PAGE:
A Defence of Classical Education
Macmillan and Company, Limited, 1916 - 278 sider
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achievements Aeschylus Aristotle beauty become better boys branch cause century character civilisation classics common consider critics developed difficult disease doubt empire English equally experience expressed eyes facts feel follow genius German give Greece Greek hand human idea ideal ignorant important intellectual intelligence interest Italy knew knowledge language Latin laws leave less light literature live look means method mind modern moral nature necessary never opinion original philosophy physical science Plato poetry poets political practical present problems prose questions reason remember Roman Rome schools scientific secondary sense shew Socrates spirit student success teaching things thought tion translation true turn understand virtues whole wish writers
Side 87 - The end, then, of learning is to repair the ruins of our first parents by regaining to know God aright and out of that knowledge to love him, to imitate him, to be like him as we may the nearest by possessing our souls of true virtue, which being united to the heavenly grace of faith makes up the highest perfection.
Side 47 - The tumult and the shouting dies; The captains and the kings depart; Still stands Thine ancient sacrifice, An humble and a contrite heart: Lord God of Hosts, be with us yet, Lest we forget, lest we forget!
Side 76 - Our constitution is named a democracy, because it is in the hands not of the few but of the many. But our laws secure equal justice for all in their private disputes, and our public opinion welcomes and honors talent in every branch of achievement, not for any sectional reason but on grounds of excellence alone.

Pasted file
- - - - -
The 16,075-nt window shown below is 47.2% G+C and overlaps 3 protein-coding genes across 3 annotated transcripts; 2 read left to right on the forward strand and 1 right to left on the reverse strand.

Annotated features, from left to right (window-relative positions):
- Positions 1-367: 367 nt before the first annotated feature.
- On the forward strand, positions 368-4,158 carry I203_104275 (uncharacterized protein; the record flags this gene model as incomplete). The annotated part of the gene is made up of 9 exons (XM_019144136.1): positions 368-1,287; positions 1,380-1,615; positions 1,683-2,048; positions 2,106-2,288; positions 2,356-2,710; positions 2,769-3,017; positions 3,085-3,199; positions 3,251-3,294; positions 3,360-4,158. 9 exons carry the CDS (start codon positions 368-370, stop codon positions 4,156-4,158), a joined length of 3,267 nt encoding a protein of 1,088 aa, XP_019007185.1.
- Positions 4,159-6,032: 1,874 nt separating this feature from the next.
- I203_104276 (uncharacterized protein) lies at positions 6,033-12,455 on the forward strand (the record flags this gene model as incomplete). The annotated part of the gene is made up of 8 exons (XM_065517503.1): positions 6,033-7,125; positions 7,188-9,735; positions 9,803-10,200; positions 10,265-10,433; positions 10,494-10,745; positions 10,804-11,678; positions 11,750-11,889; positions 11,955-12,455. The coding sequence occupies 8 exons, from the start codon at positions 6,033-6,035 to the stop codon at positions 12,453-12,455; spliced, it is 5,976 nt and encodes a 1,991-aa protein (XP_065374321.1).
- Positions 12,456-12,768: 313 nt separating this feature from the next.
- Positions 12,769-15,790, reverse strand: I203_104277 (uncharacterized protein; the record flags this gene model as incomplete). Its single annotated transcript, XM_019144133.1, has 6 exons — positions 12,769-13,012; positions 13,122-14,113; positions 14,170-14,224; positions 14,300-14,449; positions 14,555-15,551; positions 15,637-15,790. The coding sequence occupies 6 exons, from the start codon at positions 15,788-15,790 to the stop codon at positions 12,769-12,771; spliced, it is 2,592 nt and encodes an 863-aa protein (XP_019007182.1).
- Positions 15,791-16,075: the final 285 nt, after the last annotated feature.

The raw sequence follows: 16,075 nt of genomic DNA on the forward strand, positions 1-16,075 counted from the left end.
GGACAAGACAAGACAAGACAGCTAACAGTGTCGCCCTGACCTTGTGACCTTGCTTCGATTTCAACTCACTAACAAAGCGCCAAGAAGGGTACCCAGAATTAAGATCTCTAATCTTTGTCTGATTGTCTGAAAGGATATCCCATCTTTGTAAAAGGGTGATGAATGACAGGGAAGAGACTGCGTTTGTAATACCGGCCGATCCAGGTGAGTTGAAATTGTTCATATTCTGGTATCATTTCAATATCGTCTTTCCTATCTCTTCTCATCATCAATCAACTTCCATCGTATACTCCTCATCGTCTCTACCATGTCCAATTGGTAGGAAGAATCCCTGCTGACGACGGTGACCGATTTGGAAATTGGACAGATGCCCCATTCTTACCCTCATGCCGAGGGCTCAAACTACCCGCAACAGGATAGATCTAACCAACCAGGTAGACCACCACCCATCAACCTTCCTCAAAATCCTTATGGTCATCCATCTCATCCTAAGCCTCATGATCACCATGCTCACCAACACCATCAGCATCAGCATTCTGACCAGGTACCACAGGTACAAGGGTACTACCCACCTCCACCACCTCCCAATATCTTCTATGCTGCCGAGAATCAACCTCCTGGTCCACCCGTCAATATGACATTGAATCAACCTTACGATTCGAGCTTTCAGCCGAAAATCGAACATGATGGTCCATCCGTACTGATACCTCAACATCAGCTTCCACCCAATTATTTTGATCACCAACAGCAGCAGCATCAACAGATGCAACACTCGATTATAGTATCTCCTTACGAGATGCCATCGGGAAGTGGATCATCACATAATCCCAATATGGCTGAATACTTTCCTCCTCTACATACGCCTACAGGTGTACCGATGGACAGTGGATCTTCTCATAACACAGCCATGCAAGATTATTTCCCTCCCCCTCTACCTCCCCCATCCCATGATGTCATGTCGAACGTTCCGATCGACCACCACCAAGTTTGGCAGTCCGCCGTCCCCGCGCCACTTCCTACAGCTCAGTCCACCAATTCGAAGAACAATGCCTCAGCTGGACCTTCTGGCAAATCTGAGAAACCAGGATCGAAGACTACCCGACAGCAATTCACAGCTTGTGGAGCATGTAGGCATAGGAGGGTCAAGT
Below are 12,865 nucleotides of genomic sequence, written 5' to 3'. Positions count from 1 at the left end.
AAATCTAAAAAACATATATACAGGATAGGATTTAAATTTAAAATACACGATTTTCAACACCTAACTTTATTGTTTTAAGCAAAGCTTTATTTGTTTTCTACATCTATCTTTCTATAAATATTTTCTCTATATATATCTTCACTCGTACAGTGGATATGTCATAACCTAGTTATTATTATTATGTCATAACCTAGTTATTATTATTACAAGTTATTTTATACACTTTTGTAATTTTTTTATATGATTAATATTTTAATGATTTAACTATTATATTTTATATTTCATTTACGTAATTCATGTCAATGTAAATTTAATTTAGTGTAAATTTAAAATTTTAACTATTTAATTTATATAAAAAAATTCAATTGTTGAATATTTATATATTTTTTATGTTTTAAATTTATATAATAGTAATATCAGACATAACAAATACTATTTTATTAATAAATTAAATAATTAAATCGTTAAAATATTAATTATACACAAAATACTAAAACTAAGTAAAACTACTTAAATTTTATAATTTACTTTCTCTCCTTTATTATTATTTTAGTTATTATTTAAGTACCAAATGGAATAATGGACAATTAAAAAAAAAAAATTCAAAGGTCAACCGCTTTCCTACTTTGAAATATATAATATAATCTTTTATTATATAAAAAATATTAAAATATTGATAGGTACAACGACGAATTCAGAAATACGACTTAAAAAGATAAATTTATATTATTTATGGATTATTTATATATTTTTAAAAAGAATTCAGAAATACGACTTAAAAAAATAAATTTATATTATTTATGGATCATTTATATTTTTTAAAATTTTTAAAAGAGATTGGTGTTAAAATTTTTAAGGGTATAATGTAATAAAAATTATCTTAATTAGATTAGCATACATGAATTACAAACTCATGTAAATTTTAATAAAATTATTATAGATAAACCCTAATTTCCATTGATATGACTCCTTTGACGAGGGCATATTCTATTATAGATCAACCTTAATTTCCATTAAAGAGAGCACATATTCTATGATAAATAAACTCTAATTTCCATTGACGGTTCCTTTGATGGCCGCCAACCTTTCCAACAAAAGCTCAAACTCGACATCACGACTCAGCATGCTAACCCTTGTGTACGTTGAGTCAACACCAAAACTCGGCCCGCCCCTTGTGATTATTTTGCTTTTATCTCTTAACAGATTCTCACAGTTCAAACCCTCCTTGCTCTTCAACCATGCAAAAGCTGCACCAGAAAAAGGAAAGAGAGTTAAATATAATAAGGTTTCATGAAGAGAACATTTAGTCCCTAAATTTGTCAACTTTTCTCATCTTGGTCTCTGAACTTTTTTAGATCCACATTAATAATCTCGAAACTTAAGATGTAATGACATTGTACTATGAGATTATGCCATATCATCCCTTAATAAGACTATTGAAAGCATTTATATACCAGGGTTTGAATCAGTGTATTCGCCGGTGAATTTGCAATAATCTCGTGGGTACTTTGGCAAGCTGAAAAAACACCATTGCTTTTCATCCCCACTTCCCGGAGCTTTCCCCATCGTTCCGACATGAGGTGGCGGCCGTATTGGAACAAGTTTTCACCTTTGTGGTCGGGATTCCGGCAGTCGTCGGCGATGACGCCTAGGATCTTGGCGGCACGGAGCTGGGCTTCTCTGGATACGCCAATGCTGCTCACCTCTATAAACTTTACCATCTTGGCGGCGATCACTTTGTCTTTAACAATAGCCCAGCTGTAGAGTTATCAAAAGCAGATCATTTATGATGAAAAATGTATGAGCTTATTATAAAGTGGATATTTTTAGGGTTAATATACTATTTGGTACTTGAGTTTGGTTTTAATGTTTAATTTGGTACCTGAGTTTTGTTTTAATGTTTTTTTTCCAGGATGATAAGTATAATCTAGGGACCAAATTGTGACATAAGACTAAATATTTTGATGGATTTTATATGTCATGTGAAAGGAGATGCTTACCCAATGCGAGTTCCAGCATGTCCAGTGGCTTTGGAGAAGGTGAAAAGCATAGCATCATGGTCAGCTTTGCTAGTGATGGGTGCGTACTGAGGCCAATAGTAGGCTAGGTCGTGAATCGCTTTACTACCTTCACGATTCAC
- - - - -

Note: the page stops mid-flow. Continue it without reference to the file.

Side 122 - I will follow that system of regimen which, according to my ability and judgment, I consider for the benefit of my patients, and abstain from whatever is deleterious and mischievous.
Side 122 - I will keep this oath and this stipulation— to reckon him who taught me this art equally dear to me as my parents, to share my substance with him and relieve his necessities if required, to look upon his offspring in the same footing as my own brothers and to teach them this art if they shall wish to learn it without fee or stipulation...
Side 51 - T is not the grapes of Canaan that repay, But the high faith that failed not by the way; Virtue treads paths that end not in the grave; No ban of endless night exiles the brave; And to the saner mind We rather seem the dead that stayed behind.
Side 93 - Let our artists rather be those who are gifted to discern the true nature of the beautiful and graceful ; then will our youth dwell in a land of health, amid fair sights and sounds, and receive the good in everything; and beauty, the effluence of fair works, shall flow into the eye and ear, like a health-giving breeze from a purer region, and insensibly draw the soul from earliest years into likeness and sympathy with the beauty of reason.
Side 87 - How charming is divine Philosophy ! Not harsh and crabbed, as dull fools suppose, But musical as is Apollo's lute, And a perpetual feast of nectared sweets, Where no crude surfeit reigns.
Side 162 - Since it is the understanding that sets man above the rest of sensible beings, and gives him all the advantage and dominion which he has over them; it is certainly a subject, even for its nobleness, worth our labour to inquire into.
Side 48 - In our halls is hung Armoury of the invincible Knights of old: We must be free or die, who speak the tongue That Shakespeare spake; the faith and morals hold Which Milton held.